The second possible objection is this: how do we know the scrunched bills are really worth less than new ones? With a worn coin it’s obvious because there is less metal in the coin. But if a scrunched bill is just as useful as a medium of exchange and there’s no metallic value to be concerned with, on what basis can we say it’s bad money?

The basis is human action. As the Austrian economists teach us, value is subjective, and it is revealed in action. If people spent new bills and scrunched bills with no regard for which bill was coming out of their wallet, then we could say that the two bills were the same good. But the fact that people distinguish between bills in their actions demonstrates that they value some more than others. What makes two things the same good or different goods is whether the individual actor treats them as interchangeable. Many people clearly don’t treat a brand new bill and an old scrunched one as perfectly interchangeable. Thus the (subjective) value of the two bills is different to those people. To the person who intentionally spends the scrunched bill first, they are not two units of the same good, but two different goods. Though we can never say for certain exactly what the difference in value is (because utility is ordinal, not cardinal), what we do know is that, at the moment of the transaction, the bill that was kept was valued more than the bill that was given up.

So how would the free market solve this problem? The most basic point is that there would be no legal tender laws, so Gresham’s law wouldn’t be an issue. Further, as Rothbard notes, “To meet the problem of wear-and-tear, private coiners might either set a time limit on their stamped guarantees of weight, or agree to recoin anew, either at the original or at the lower weight. We may note that in the free economy there will not be the compulsory standardization of coins that prevails when government monopolies direct the coinage.”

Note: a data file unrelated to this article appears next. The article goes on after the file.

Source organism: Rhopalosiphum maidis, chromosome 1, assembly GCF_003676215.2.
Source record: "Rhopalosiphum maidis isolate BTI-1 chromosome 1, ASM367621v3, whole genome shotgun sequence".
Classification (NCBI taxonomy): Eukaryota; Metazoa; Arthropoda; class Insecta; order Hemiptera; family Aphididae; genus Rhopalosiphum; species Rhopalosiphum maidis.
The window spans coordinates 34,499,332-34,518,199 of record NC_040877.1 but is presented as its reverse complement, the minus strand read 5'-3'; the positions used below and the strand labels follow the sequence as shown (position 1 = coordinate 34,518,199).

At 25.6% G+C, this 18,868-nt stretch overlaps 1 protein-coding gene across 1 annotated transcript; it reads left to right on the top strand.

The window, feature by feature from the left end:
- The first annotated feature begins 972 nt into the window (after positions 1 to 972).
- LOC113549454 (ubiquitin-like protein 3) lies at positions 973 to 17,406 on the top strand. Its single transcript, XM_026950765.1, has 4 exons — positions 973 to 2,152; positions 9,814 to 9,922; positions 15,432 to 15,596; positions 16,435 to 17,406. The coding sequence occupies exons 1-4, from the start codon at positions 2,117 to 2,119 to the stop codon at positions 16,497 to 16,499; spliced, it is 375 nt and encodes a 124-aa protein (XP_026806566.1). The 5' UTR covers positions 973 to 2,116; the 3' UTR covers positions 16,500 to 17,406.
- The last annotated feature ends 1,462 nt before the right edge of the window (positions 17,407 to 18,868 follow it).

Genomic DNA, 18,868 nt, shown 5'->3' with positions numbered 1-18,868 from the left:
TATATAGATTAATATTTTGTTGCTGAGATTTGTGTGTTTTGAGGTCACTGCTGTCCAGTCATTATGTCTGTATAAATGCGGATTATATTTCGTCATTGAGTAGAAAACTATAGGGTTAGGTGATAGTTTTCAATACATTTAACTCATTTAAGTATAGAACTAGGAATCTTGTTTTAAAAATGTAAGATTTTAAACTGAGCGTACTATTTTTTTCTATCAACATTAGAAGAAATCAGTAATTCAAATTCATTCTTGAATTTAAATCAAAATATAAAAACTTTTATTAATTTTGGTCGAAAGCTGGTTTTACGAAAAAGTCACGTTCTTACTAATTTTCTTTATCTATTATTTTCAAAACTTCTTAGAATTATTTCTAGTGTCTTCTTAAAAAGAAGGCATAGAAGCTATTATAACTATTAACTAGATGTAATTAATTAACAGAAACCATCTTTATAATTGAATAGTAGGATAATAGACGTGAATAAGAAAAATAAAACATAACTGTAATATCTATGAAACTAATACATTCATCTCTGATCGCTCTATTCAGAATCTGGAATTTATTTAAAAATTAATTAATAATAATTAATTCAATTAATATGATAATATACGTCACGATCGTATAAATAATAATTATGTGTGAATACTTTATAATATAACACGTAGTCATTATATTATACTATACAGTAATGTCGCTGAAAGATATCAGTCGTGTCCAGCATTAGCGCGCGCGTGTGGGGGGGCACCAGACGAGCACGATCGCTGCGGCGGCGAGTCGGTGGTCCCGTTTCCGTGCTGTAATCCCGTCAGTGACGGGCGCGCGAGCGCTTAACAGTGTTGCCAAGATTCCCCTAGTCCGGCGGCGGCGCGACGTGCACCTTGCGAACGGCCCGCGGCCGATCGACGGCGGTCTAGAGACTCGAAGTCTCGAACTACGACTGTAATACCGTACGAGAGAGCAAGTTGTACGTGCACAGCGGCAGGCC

But even the question of bills and coins getting old may quickly become a moot point in a free market for money, since innovations such as bitcoin could transform the entire industry. What money would come to look like in a free market is anyone’s guess. What we can say for sure, however, is that it would be far more practical, convenient, and annoyance-free than the pieces of paper we currently scrunch in our wallets.

This article was adapted from an issue of the FEE Daily email newsletter. Click here to sign up and get free-market news and analysis like this in your inbox every weekday.

Patrick Carroll

Patrick Carroll

Patrick Carroll has a degree in Chemical Engineering from the University of Waterloo and is an Editorial Fellow at the Foundation for Economic Education.

This article was originally published on FEE.org. Read the original article.